Hats off to the producers for taking a risk with the relatively unknown Watts, whose other feature films include the horror film Clown and the very good Kevin Bacon thriller Cop Car. Watts demonstrated that he could balance adolescent actors, humor and dread in an expert manner with Cop Car; what he didn’t demonstrate was his ability to coordinate massive special effects with a gargantuan budget. Whatever handicap he had entering the production is surely conquered at this point. He’s a big-movie director to be reckoned with.

There’s a moment in Spider-Man: Homecoming that involves some heavy lifting, and it displays the magical powers of the famous character thanks to Holland’s amazing representation. In that moment, the character is genuinely reborn. This isn’t your typical approach to a superhero origin story; it’s a let-her-rip, no-nonsense declaration that the right web-slinging incarnation has arrived, and he’s ready to party.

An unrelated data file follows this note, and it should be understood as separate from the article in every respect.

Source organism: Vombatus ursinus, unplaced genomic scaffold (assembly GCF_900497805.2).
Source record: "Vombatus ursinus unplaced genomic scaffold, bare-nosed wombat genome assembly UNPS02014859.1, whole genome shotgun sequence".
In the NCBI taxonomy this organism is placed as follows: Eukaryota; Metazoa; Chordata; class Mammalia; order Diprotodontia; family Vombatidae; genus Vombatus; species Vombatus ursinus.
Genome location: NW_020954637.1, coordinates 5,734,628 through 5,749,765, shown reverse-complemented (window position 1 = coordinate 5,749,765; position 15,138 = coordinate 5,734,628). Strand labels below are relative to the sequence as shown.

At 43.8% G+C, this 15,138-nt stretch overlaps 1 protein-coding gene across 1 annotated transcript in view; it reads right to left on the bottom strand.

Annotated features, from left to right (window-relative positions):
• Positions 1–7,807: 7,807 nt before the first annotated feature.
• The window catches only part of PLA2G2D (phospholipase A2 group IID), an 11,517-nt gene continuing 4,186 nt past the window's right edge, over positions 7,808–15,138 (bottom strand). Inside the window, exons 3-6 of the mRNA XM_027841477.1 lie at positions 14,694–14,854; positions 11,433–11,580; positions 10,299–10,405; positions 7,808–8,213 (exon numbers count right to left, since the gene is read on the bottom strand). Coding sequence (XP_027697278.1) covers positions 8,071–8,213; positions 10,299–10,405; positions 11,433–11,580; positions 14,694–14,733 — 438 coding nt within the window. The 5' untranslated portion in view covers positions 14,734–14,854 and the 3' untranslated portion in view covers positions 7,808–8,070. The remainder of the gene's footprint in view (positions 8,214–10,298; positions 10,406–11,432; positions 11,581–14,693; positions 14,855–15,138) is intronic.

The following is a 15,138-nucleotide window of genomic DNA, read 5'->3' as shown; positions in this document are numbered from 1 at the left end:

Spider-Man: Homecoming is playing at theaters across the valley, in a variety of formats.

Published in Reviews

I wish I could tell you that Captain America: Civil War is so good that it will make you forget the horror that was Batman v Superman: Dawn of Bursting Diseased Cinematic Pustules. Alas, nothing is good enough to clear that out of anyone’s brain anytime soon.

Captain America: Civil War is very good, though, a nice blast of superhero fun that finds a diplomatic way to include many Marvel favorites without feeling crowded or rushed. This is one well-oiled Marvel machine.

Front and center, there’s Steve Rogers (Chris Evans), aka Captain America, still having Brooklyn-bro issues when it comes to the Winter Soldier, Bucky Barnes (Sebastian Stan). Cap wants to back up his former best friend, but the guy committed some shady, hard-to-defend acts while brainwashed. Captain America has to make some extremely difficult—and potentially cataclysmic—choices.